Myths, legends and folkloric tales are stories, beliefs and customs that have been passed down from one generation to the next and are usually conveyed by word of mouth. These tales usually combine a loosely accurate (if at all) account of historical events together with a mythological character (often a hero or villain) and a moral to the story.
The actions of the characters are frequently used to convey a lesson or a warning to the listeners.
Drawing of Saci Pererê by André Koehne
Brazil was occupied by hunter gatherer tribes centuries ago. In fact, evidence indicates that there were human civilisations occupying this part of South America as far back as 9 000 BCE (Before our Common Era). These ones had many tales that they passed down through the generations. Gradually, as South America was colonised and inhabited by other cultures from the 16th century onwards, the folklore and myths became infused with influences from the African slaves, Portuguese settlers, and other European folklore (from places like Poland and Germany, for example). The saints that have existed through the ages have also left their mark on the folklore of Brazil.
Of course, there are also modern traditions that have mingled with the folklore of old to evolve and shape these into newer, more current tales that children and the young at heart continue to enjoy.
There are dozens of well-known figures within the Brazilian folklore. Just some of these are:
• Alemoa – this ghost is placed on the Fernando de Noronha Island and is believed to be the ghost of a blonde (therefore German-like) woman. She seduces wreckless men and then carries them to their death.
• Besta-fera – this beast is believed to be Satan the Devil.
• Boitatá – this serpent has the horns of a bull and huge eyes of fire and slithers through open fields after nightfall. The locals believe that looking at its eyes will blind you.
• Boto – this fairytale dolphin is believed to morph into a handsome man and seduce hapless girls.
• Bumba-meu-Boi – this ox continues to feature in Brazilian mythology. The tale is often celebrated with song and dance.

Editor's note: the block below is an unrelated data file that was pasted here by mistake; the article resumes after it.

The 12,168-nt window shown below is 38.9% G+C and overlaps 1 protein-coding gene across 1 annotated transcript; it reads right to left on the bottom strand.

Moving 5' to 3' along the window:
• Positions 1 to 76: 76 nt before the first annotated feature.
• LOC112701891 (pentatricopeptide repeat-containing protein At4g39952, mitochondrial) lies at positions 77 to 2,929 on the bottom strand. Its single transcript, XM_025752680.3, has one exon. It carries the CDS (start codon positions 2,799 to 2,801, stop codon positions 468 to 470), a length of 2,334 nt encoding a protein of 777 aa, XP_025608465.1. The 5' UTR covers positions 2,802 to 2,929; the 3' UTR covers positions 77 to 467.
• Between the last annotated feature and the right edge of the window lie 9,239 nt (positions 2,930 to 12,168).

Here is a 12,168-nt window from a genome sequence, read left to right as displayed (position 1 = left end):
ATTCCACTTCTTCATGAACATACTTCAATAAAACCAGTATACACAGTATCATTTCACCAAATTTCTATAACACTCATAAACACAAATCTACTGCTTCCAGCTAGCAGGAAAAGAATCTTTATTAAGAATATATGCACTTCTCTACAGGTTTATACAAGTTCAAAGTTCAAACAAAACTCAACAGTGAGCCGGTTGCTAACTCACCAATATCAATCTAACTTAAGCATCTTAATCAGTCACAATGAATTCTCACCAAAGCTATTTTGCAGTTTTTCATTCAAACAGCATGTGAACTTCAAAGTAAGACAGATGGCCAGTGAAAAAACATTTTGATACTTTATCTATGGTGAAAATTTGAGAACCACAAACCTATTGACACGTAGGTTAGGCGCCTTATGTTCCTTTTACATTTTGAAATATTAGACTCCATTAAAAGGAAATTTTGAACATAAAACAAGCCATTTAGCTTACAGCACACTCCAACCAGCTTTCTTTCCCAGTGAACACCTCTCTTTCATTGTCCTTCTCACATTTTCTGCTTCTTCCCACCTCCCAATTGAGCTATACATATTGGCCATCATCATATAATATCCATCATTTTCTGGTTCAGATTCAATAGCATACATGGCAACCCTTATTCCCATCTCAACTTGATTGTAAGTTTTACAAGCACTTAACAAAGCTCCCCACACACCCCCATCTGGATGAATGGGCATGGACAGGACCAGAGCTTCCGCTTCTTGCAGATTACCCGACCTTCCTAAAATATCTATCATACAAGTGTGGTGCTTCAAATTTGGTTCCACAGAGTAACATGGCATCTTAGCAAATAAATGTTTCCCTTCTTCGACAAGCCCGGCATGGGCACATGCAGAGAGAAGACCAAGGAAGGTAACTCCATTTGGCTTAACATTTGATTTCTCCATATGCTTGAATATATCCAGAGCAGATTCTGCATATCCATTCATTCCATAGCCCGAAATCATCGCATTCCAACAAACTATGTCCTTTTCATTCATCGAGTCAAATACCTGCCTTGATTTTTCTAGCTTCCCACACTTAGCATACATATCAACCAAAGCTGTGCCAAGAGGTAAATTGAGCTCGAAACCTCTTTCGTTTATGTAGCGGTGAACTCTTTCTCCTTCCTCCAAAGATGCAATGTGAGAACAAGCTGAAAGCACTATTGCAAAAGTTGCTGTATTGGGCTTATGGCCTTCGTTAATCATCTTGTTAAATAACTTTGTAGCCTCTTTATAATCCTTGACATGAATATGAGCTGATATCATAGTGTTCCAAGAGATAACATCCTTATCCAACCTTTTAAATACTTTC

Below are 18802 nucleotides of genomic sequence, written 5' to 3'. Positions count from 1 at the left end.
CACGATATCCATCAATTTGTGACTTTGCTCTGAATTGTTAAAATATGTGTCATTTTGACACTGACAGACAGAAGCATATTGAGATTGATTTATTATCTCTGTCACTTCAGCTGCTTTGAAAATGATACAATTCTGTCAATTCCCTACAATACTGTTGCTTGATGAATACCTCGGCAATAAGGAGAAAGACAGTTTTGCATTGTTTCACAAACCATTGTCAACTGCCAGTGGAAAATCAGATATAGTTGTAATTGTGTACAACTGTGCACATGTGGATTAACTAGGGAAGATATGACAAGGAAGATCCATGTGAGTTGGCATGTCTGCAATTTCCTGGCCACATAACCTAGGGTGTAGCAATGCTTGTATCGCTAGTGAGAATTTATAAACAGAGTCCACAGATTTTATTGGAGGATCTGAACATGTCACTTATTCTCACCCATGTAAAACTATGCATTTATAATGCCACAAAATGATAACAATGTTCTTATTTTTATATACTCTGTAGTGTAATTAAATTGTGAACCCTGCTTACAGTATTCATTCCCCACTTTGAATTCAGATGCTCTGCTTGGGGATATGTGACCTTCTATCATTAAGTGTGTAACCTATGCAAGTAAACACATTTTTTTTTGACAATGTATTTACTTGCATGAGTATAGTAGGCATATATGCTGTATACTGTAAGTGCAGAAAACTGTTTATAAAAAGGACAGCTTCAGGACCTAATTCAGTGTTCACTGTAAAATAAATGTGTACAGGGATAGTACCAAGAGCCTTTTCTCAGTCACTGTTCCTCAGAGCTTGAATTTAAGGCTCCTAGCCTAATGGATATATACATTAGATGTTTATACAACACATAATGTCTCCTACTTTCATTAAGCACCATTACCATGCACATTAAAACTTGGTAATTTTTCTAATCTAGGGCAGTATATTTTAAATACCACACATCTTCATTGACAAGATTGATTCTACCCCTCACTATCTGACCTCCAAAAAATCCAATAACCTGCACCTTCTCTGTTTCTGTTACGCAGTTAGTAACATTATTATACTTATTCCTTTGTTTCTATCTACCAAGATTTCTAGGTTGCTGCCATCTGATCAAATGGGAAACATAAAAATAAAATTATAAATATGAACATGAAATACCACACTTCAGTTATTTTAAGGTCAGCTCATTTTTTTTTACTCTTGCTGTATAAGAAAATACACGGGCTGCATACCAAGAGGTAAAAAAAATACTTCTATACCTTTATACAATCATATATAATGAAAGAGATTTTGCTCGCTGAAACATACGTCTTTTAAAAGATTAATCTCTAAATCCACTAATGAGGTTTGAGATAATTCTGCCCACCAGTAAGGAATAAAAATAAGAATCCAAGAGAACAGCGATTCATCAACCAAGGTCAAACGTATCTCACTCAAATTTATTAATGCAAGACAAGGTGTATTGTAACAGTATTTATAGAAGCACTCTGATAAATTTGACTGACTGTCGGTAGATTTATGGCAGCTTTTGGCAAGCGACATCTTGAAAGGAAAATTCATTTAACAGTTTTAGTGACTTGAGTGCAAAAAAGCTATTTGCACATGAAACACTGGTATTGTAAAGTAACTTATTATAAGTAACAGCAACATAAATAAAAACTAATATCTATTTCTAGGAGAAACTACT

• Caipora – this refers to spirits within the jungle that come out of their lodgings in the trees at night to haunt lost travellers and wanderers.
• Corpo-Seco – translated to “dry corpse”, this man’s soul is believed to have been rejected by Satan at his death for being so evil. Even earth could not cause his body to rot. So, he walks around in a state of useless nothingness until the judgement day referred to in the Bible.
• Cuca – Cuca is used to scare small children who do not want to go to bed on time. She is a mean old lady that will do evil things to them, or so the tale goes.
• Iemanjá – the goddess of the sea, according to Afro-Brazilian tradition.
• Lobisomem – this is the Brazilian version of the commonly known werewolf.
• Mother of the Gold – this woman is believed to be so powerful and lethal that no-one that has seen her in person has ever lived. Thus, there is no description available. She is seen from a distance and is described as a ball of fire that flies from one mountain to another.
• Saci Pererê – this one-legged youngster is certainly one of the most popular characters of Brazilian folklore. He is mischievous and is blamed for anything that goes wrong on the farm. The Saci is known as a con artist that can disappear and reappear at will. Whoever can grab his red cap is granted a wish by the Saci, but legend has it that the cap’s smell is so bad, you may never rid yourself of it.